Lesson: Quadratic Equations

Comment on Quadratic Equations

@0:33 How did you get x^2 + 7x = 0 ?
gmat-admin's picture

All we're saying here is that x^2 + 7x = 0 is a quadratic equation, since we can rewrite this equation in the form ax^2 + bx + c = 0

In the question 9x^2 + 6x + 1=0, I solved it a different way and still got X=-1/3. I multiplied c*a to get 1x9 =9. Then I expanded 6x to get 9x^2+3x+3x+1=0. I then factored the first half to get 3x(3x+1) and 1(3x+1). I was left with x=-1/3
gmat-admin's picture

That's a valid approach too.

If 2ab - c = 2a(b - c), which of the following must be true?

(A) a=0 and c=0
(B) a=1/2 and b=2
(C) b=1 and c=0
(D) a=1 or b=0
(E) a=1/2 or c=0 The answer is E but I fell it could be c also as I started putting figures with c equation and came equal so I choose c .
gmat-admin's picture

Given: 2ab - c = 2a(b - c)
Expand right side: 2ab - c = 2ab - 2ac
Subtract 2ab from both sides: -c = -2ac
Add 2ac to both sides: 2ac - c = 0
Factor: c(2a - 1) = 0

So, EITHER c = 0, OR 2a - 1 = 0
If 2a - 1 = 0, then a = 1/2

So, either c = 0 or a = 1/2 (answer choice E)

The keyword is MUST. Although b = 1 and c = 0 (answer choice C) is a valid solution, it need not be the case that b = 1. Notice that b = 0 and c = 0 also works.

Thanx for the explaination .

How did you get 169?
gmat-admin's picture

You're referring to 6:05 in the video.

We have 3² - (4)(10)(-4) = 9 - (-160)
= 9 + 160
= 169

Is it possible to load the videos to a laptop or tablet to play/study without an internet connection? If so, how?
gmat-admin's picture

I'm sorry, but our videos are streaming and cannot be downloaded. As such, they're accessible only through an Internet connection.

If 4 is one solution of the equation x^2 + 3x + k = 10, where k is a constant, what is the other solution?
Since x = 4 is a solution to the equation x² + 3x + k = 10, we know that x = 4 SATISFIES the equation.

That is: 4² + 3(4) + k = 10
Evaluate to get: 16 + 12 + k = 10
Solve for k to get: k = -18

Hi Brent,

I did not understand how did you get -18 for K ???

Thanks
Fatima-Zahra
gmat-admin's picture

Let's start here: 16 + 12 + k = 10
Simplify to get: 28 + k = 10
Subtract 28 from both sides of the equation to get: k = -18

Cheers,
Brent

If (x − a)(x − b) = 0, is b = s?

(1) s < a
(2) s is a root of x^2 − ax − bx + ab = 0


Hi Brent, in the above question

(x-a)(x-b) = 0
That means for any value x; a = b
Therefore, the question could be written as "Does a=s?"

1) Using above, this is sufficient
2) Not sufficient because doesn't talk about the value of s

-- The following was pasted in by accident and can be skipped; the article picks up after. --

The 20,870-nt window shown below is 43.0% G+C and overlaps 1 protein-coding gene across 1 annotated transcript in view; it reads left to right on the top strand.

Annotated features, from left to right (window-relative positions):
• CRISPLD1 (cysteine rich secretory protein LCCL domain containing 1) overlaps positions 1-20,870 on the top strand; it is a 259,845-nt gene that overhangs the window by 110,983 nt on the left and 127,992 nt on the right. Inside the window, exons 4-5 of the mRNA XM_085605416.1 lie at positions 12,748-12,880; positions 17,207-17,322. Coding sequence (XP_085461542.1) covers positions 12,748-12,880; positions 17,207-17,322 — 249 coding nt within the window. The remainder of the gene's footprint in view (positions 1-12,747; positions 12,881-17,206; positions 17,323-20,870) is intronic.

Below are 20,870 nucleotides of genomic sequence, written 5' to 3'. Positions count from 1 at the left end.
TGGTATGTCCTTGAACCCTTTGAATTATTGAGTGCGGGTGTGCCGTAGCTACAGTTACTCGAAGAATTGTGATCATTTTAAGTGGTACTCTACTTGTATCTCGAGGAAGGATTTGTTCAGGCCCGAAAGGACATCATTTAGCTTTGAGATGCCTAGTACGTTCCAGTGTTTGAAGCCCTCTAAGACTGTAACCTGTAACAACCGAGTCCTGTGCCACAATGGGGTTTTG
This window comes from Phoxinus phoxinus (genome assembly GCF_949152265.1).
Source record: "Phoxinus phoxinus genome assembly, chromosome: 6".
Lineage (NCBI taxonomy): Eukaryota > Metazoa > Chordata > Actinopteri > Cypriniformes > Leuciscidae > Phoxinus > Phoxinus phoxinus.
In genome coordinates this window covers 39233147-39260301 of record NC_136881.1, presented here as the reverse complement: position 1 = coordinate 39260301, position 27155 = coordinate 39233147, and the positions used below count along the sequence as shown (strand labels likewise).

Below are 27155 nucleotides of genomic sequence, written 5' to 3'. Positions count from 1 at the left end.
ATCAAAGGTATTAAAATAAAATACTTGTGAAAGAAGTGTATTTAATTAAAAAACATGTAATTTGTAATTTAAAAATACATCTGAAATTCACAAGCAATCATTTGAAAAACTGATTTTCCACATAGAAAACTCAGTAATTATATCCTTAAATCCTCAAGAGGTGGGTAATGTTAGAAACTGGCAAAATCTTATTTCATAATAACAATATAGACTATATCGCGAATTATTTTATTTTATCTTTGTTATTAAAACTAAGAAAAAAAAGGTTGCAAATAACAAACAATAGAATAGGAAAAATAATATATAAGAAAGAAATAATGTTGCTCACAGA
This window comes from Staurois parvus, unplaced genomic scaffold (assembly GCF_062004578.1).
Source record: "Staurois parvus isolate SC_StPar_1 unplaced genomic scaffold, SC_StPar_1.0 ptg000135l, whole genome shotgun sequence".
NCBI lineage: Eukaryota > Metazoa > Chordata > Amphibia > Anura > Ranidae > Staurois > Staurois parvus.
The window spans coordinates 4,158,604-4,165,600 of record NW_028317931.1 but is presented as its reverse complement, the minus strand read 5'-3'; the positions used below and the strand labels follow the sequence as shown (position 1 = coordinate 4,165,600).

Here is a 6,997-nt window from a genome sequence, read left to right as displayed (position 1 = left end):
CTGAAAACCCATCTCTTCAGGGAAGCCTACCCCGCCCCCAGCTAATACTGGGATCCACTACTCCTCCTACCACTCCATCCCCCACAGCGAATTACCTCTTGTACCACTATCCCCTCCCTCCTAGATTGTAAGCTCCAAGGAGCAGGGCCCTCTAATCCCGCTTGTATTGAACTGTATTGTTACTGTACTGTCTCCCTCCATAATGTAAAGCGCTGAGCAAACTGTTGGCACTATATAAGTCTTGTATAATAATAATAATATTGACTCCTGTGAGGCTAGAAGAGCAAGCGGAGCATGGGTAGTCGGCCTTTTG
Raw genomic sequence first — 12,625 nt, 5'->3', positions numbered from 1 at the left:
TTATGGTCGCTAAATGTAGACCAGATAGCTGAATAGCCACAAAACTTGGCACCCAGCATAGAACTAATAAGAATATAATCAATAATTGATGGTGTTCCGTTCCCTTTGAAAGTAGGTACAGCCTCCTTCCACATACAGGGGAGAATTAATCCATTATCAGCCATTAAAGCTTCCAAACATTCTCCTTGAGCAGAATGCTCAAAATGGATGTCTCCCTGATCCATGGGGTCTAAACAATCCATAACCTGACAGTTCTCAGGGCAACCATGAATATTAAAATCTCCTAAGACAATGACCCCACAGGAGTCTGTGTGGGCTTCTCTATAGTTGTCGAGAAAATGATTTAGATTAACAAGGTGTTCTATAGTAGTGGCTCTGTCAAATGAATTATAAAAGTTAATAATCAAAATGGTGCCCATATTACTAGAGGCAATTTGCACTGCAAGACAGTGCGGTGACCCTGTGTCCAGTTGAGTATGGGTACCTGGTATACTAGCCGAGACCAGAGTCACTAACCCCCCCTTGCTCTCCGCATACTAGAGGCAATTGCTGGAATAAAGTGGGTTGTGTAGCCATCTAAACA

Could you help me identify where have I gone wrong in this?
gmat-admin's picture

Question link: https://gmatclub.com/forum/if-x-a-x-b-0-is-b-s-228809.html

We cannot conclude that, since (x-a)(x-b) = 0, it must then be the case that a = b

For example, if a = 2 and b = 5, then we have: (x-2)(x-5) = 0
This tells us that EITHER x = 2 OR x = 5
But we can see that a does not equal b.

So, if (x − a)(x − b) = 0, then we can only conclude that EITHER x = a OR x = b.

Cheers,
Brent

Hi Brent,

I am stuck on the same question. I don't understand why x=a or x=b.
I thought that x would be the positive value of a or b since they have to be negative.
Could you explain why that is wrong?

Thank you!
Pia
gmat-admin's picture

Question link: https://gmatclub.com/forum/if-x-a-x-b-0-is-b-s-228809.html

Hi Pia,

Even though the equation is in the form (x − a)(x − b) = 0, we don't know whether a or b are negative or positive.

To see why, let's test some values of a and b, and also examine the resulting solutions.

CASE I) a = 3 and b = 5
The equation becomes: (x − 3)(x − 5) = 0
So, EITHER x - 3 = 0, which means x = 3 OR x - 5 = 0, which means x = 5
So, when a = 3 and b = 5, the SOLUTIONS are x = 3 and x = 5

CASE II) a = 3 and b = -1
The equation becomes: (x − 3)(x − (-1)) = 0
Simplify to get: (x − 3)(x + 1) = 0
So, EITHER x - 3 = 0, which means x = 3 OR x + 1 = 0, which means x = -1
So, when a = 3 and b = -1, the SOLUTIONS are x = 3 and x = -1

CASE III) a = -8 and b = -1
The equation becomes: (x − (-8))(x − (-1)) = 0
Simplify to get: (x + 8)(x + 1) = 0
So, EITHER x + 8 = 0, which means x = -8 OR x + 1 = 0, which means x = -1
So, when a = -8 and b = -1, the SOLUTIONS are x = -8 and x = -1

In all cases, the solutions are x = a and x = b

Does that help?

Cheers,
Brent

Yes, very much!

Thank you!

https://gmatclub.com/forum/what-is-the-value-of-x-1-x-2-x-10-16-2-x-4y-4-2y-212386.html

From statement 1 x = 2,-3 (insuff)
Statement 2 is insuff

Combining 1 and 2, if we use x = -3 then there will be no solution because b²- 4ac will be negative.
So x has to be 2

Is this approach correct?
gmat-admin's picture

Question link: https://gmatclub.com/forum/what-is-the-value-of-x-1-x-2-x-10-16-2-x-4y-4...

It's hard to tell whether your approach is correct.